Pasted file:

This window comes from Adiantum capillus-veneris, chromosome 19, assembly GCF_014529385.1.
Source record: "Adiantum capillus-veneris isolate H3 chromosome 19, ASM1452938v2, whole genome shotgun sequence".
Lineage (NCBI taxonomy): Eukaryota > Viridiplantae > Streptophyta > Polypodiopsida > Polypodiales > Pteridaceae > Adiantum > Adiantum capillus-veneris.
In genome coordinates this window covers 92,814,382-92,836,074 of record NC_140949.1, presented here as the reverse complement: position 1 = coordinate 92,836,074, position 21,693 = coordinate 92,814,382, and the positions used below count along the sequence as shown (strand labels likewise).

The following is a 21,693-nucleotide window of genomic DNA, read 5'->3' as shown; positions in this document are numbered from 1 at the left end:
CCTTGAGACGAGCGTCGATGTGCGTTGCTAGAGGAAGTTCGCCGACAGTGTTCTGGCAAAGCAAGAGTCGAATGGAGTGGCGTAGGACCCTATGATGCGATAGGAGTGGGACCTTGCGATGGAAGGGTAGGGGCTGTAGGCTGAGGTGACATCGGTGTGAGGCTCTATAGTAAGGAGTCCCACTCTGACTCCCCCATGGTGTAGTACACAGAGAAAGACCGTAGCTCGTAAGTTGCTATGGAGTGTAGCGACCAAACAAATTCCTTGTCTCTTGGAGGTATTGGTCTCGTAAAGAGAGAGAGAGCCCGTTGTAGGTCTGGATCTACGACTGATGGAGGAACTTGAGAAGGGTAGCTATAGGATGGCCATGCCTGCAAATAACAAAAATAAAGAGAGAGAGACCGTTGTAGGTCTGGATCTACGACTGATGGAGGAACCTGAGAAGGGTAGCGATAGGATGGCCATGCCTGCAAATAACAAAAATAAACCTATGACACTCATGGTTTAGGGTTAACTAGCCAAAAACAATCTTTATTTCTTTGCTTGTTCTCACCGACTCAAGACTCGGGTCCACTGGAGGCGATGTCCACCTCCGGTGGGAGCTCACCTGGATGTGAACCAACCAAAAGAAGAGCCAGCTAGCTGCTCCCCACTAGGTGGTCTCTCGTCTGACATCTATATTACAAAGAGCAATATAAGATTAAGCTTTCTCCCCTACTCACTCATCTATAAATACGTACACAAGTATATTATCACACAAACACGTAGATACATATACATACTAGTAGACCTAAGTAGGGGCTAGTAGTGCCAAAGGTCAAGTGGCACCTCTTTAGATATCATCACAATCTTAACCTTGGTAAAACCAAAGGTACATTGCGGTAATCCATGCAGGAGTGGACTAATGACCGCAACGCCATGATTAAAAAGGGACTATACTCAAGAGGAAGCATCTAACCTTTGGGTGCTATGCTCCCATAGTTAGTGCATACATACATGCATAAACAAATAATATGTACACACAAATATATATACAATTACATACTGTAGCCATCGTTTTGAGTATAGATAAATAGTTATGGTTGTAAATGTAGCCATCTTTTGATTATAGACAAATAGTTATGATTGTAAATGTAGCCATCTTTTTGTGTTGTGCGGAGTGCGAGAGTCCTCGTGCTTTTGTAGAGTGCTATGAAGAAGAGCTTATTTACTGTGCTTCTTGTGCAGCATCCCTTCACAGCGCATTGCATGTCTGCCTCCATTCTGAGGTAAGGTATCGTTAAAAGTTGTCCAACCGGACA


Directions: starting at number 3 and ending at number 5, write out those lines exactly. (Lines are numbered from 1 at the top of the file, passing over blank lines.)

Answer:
Lineage (NCBI taxonomy): Eukaryota > Viridiplantae > Streptophyta > Polypodiopsida > Polypodiales > Pteridaceae > Adiantum > Adiantum capillus-veneris.
In genome coordinates this window covers 92,814,382-92,836,074 of record NC_140949.1, presented here as the reverse complement: position 1 = coordinate 92,836,074, position 21,693 = coordinate 92,814,382, and the positions used below count along the sequence as shown (strand labels likewise).

The following is a 21,693-nucleotide window of genomic DNA, read 5'->3' as shown; positions in this document are numbered from 1 at the left end: